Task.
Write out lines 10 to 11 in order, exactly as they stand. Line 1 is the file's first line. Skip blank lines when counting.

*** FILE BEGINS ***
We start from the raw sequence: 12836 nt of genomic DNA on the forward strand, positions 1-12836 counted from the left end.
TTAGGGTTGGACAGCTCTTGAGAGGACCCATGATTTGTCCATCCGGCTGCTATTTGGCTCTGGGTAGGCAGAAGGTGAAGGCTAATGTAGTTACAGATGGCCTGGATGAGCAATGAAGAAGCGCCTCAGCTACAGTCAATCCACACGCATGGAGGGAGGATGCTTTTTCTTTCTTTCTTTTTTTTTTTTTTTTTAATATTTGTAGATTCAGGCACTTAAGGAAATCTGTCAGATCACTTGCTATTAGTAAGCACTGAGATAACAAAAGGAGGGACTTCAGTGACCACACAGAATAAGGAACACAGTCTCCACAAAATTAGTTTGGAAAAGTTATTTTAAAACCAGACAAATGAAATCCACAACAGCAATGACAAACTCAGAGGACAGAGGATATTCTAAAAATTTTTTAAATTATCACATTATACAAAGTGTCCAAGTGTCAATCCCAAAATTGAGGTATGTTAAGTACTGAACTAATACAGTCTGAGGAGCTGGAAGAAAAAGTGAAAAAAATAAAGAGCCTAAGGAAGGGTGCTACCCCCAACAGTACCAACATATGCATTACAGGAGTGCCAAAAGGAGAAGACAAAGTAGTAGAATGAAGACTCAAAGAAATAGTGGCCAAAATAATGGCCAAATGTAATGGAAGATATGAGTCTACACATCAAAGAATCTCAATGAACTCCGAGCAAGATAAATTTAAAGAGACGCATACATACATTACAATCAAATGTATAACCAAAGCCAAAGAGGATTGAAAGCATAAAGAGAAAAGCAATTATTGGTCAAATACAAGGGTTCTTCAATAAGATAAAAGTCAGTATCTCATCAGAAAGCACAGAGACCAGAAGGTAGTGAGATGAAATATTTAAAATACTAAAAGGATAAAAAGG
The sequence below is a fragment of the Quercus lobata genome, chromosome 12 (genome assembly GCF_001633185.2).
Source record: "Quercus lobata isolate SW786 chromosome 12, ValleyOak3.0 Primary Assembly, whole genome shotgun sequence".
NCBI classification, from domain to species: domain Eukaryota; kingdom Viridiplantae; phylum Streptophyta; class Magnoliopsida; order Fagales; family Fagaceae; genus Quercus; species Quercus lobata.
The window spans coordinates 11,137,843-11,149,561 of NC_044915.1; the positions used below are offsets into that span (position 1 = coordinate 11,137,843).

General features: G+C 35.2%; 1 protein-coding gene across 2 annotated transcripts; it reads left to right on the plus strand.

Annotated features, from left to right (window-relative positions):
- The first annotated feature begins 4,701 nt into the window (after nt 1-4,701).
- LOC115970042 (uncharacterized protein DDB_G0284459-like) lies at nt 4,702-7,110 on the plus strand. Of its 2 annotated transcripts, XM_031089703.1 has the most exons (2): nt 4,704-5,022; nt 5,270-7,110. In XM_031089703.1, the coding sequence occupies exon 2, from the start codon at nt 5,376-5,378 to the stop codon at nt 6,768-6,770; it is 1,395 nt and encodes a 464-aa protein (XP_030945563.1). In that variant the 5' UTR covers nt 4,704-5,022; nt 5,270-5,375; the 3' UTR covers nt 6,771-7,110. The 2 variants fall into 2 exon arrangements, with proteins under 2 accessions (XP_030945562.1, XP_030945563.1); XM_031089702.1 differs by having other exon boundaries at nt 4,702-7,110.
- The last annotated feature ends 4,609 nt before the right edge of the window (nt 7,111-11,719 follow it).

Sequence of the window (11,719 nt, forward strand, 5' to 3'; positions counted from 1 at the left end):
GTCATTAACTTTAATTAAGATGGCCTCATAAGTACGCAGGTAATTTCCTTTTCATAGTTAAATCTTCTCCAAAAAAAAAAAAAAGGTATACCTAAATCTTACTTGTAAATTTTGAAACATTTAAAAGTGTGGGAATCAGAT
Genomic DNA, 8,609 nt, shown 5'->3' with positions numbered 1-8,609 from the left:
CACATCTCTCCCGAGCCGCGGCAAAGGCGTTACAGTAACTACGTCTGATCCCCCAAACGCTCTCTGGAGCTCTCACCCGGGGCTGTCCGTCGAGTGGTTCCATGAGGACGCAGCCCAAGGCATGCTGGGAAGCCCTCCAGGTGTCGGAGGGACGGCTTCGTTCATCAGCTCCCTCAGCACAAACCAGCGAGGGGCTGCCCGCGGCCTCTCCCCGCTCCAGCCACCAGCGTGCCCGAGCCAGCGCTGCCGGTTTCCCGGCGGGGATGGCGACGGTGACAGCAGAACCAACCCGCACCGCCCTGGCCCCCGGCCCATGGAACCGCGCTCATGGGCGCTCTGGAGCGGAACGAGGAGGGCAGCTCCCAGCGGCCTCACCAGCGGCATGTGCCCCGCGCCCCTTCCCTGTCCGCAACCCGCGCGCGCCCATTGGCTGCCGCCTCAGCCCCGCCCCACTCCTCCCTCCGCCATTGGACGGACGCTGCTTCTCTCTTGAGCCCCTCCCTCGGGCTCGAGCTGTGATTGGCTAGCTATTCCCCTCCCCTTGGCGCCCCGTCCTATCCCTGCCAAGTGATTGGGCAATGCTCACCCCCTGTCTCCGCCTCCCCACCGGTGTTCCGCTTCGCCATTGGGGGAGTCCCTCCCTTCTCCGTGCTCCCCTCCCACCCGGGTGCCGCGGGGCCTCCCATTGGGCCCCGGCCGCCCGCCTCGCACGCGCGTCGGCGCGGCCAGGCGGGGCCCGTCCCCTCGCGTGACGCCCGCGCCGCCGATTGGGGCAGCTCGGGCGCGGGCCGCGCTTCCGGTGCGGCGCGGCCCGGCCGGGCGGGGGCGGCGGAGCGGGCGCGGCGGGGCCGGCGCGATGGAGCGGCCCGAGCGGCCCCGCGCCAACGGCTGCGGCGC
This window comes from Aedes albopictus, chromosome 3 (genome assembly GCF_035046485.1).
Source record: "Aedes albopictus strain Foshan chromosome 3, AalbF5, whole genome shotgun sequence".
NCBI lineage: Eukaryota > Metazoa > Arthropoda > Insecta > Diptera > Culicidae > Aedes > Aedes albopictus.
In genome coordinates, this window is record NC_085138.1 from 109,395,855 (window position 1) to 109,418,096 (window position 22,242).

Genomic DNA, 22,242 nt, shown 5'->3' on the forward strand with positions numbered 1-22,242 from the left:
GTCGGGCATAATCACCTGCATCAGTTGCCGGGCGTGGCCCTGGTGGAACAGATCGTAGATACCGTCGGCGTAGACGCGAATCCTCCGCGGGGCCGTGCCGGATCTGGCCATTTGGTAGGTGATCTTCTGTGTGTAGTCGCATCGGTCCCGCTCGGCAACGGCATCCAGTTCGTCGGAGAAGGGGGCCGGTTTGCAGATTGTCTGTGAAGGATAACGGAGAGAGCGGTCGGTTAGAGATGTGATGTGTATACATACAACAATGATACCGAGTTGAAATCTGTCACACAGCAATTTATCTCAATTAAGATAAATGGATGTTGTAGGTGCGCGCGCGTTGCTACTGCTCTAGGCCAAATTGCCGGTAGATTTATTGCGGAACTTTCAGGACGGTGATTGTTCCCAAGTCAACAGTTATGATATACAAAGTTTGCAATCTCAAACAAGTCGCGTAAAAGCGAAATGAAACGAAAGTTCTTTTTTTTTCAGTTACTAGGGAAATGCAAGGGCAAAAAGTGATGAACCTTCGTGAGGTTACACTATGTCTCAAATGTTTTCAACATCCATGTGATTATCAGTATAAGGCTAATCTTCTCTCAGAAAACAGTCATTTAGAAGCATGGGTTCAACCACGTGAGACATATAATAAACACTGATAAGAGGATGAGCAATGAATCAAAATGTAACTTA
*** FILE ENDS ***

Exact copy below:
- LOC115970042 (uncharacterized protein DDB_G0284459-like) lies at nt 4,702-7,110 on the plus strand. Of its 2 annotated transcripts, XM_031089703.1 has the most exons (2): nt 4,704-5,022; nt 5,270-7,110. In XM_031089703.1, the coding sequence occupies exon 2, from the start codon at nt 5,376-5,378 to the stop codon at nt 6,768-6,770; it is 1,395 nt and encodes a 464-aa protein (XP_030945563.1). In that variant the 5' UTR covers nt 4,704-5,022; nt 5,270-5,375; the 3' UTR covers nt 6,771-7,110. The 2 variants fall into 2 exon arrangements, with proteins under 2 accessions (XP_030945562.1, XP_030945563.1); XM_031089702.1 differs by having other exon boundaries at nt 4,702-7,110.
- The last annotated feature ends 4,609 nt before the right edge of the window (nt 7,111-11,719 follow it).